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The Lord of the Rings cast reveal the real-life origins of their characters' accents

Where did the accents from Lord of the Rings come from? According to the cast, it was all Tolkien

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When Peter Jackson adapted J R. R. Tolkien’s Lord of the Rings, the director went to great lengths to ensure that his films would be as faithful to the books as possible. Jackson worked hard to make sure that all the small details were perfect, including the accents.

Speaking to a crowd at Emerald City Comic Con, the Lord of the Rings cast spoke about how their character’s accents were developed. “The truth is Tolken sets out roughly what his characters are like and what they sound like,” John Rhys-Davies said. “We knew that the elves for instance have a lyricism in their voice that is based on the Welsh, the music of the Welsh language, which is very much like that, and rather wonderful, but it can also be a great language of power. Let me just give you a little bit, a word or two, of the Lord’s Prayer in Welsh.”

Rhys-Davies then recited a line of the Lord’s Prayer in Welsh, and it was kind of epic.

(If you’re curious, check out the panel video and head to the 27:30 timestamp. You’re welcome!)

“The accents were really specifically mapped out as they were also articulating based on region, where characters came from,” Elijah Wood said. “There was a lot of thought put into it, none of it was accidental. And with Frodo, the thought process was not having him have a country accent, due to being of a slightly more noble blood, being a Baggins, and his uncle kind of showing him a broader worldview, and his accent being reflected in that broader worldview.”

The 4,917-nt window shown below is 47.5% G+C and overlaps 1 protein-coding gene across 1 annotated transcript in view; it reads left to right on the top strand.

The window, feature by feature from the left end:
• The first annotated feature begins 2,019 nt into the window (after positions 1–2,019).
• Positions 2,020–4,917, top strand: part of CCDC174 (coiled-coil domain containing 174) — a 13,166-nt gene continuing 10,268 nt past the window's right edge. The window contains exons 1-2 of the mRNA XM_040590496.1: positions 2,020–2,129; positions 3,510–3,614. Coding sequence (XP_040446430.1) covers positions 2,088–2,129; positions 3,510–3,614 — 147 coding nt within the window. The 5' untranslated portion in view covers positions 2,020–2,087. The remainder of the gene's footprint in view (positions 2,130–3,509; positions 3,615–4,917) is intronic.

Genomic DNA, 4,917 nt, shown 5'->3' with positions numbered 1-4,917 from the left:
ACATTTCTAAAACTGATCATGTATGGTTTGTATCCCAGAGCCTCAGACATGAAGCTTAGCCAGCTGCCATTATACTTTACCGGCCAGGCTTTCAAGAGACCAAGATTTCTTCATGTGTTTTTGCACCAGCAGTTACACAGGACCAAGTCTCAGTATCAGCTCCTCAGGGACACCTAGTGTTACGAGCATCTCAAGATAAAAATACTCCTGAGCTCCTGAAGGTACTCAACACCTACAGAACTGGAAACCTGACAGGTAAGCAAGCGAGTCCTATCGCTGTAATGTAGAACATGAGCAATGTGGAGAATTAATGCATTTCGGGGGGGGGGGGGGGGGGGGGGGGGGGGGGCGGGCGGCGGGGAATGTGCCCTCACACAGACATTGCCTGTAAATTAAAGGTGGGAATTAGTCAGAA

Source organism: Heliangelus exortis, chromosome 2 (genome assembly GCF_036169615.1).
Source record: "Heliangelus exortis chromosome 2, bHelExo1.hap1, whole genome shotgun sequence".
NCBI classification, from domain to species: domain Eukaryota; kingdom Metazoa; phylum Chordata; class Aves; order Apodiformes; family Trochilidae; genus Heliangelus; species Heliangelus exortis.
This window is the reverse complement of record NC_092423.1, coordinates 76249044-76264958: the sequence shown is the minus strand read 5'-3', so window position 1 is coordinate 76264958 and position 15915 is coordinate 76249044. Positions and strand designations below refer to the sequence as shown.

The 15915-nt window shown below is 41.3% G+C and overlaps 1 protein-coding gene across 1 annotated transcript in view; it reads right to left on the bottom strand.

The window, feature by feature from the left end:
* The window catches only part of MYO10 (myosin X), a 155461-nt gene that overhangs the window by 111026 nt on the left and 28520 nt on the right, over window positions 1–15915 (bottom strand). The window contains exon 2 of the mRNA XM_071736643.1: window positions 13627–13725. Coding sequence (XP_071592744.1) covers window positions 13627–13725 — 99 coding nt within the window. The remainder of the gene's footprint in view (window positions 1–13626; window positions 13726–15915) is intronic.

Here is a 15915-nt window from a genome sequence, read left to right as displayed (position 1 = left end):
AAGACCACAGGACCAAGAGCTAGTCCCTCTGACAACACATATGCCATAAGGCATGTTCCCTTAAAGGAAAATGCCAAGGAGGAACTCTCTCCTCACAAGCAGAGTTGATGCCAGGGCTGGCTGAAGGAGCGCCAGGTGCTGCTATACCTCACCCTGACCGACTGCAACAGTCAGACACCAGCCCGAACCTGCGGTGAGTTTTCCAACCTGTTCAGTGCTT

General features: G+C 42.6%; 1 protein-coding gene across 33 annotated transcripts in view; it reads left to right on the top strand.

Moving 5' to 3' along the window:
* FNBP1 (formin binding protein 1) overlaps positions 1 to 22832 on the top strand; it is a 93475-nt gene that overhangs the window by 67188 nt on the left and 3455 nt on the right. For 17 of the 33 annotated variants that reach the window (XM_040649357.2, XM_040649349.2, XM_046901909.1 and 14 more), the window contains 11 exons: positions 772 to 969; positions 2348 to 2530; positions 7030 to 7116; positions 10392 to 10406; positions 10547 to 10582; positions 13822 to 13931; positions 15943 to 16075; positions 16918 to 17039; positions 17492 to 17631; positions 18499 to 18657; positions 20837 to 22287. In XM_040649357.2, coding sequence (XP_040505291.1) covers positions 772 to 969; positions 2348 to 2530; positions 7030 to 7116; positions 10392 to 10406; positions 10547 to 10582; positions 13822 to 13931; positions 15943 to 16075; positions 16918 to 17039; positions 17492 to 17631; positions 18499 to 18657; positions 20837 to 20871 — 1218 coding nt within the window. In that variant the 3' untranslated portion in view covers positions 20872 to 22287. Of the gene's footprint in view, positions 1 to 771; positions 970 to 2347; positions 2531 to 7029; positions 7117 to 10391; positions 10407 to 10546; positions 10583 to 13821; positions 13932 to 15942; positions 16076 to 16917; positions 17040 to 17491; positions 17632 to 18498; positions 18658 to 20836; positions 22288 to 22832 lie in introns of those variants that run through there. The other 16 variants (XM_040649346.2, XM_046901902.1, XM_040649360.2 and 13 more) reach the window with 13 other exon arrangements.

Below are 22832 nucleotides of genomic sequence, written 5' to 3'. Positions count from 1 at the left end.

“We knew that the hobbits were basically West Country. Somerset, maybe a bit of Dorset, maybe a bit of Devon, and Cornwall,” Rhys-Davies said.

“They gave me a tape, a recording,” Sean Astin recalled. “Andrew Jack and Roisin Carty were our dialect coaches and our dialecticians. They gave me a recording of a farmer saying, ‘That’s a nice shiny apple.’ And I would say that before every single line. The first time I ever did the accent without the dialect coaches mothering me was for a video game. And it was both terrifying and liberating when I realized that I can actually do this!”

In other words, Middle Earth is basically West Country. You probably won’t find any dragons there, but the population will sound like Hobbits.


Whether you're Shirefolk, Elven, Dwarven, or something else, there's a good reason to love Lord of the Rings. We do! With that in mind, we have a dragon's horde of goodies for you from a Lord of the Rings reading guide, a Lord of the Rings watch guide, details on the upcoming animated film Lord of the Rings: The War of Rohirrim, a full the Lord of the Rings reunion panel you can watch, how the OG Hobbit actors stay in touch every day on a groupchat, and the true message of the Lord of the Rings film trilogy, according to Gimli himself - John Rhys-Davies.

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Joshua Lapin-Bertone avatar
Joshua Lapin-Bertone: Joshua is a pop culture writer specializing in comic book media. His work has appeared on the official DC Comics website, the DC Universe subscription service, HBO Max promotional videos, the Batman Universe fansite, and more. In between traveling around the country to cover various comic conventions, Joshua resides in Florida where he binges superhero television and reads obscure comics from yesteryear.
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